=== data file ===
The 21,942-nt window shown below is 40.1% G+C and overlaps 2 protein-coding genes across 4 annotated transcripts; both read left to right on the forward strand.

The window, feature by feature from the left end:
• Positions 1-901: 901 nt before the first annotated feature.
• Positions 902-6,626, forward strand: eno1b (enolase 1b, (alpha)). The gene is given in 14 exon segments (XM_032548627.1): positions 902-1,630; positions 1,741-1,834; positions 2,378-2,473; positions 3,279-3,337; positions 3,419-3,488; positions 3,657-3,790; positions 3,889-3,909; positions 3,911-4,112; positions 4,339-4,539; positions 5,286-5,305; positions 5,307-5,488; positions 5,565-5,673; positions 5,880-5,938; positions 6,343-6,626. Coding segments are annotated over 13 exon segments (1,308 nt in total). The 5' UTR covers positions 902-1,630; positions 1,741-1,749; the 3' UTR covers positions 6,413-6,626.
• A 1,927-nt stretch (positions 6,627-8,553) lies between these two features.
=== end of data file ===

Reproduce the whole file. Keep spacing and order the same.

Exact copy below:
The 21,942-nt window shown below is 40.1% G+C and overlaps 2 protein-coding genes across 4 annotated transcripts; both read left to right on the forward strand.

The window, feature by feature from the left end:
• Positions 1-901: 901 nt before the first annotated feature.
• Positions 902-6,626, forward strand: eno1b (enolase 1b, (alpha)). The gene is given in 14 exon segments (XM_032548627.1): positions 902-1,630; positions 1,741-1,834; positions 2,378-2,473; positions 3,279-3,337; positions 3,419-3,488; positions 3,657-3,790; positions 3,889-3,909; positions 3,911-4,112; positions 4,339-4,539; positions 5,286-5,305; positions 5,307-5,488; positions 5,565-5,673; positions 5,880-5,938; positions 6,343-6,626. Coding segments are annotated over 13 exon segments (1,308 nt in total). The 5' UTR covers positions 902-1,630; positions 1,741-1,749; the 3' UTR covers positions 6,413-6,626.
• A 1,927-nt stretch (positions 6,627-8,553) lies between these two features.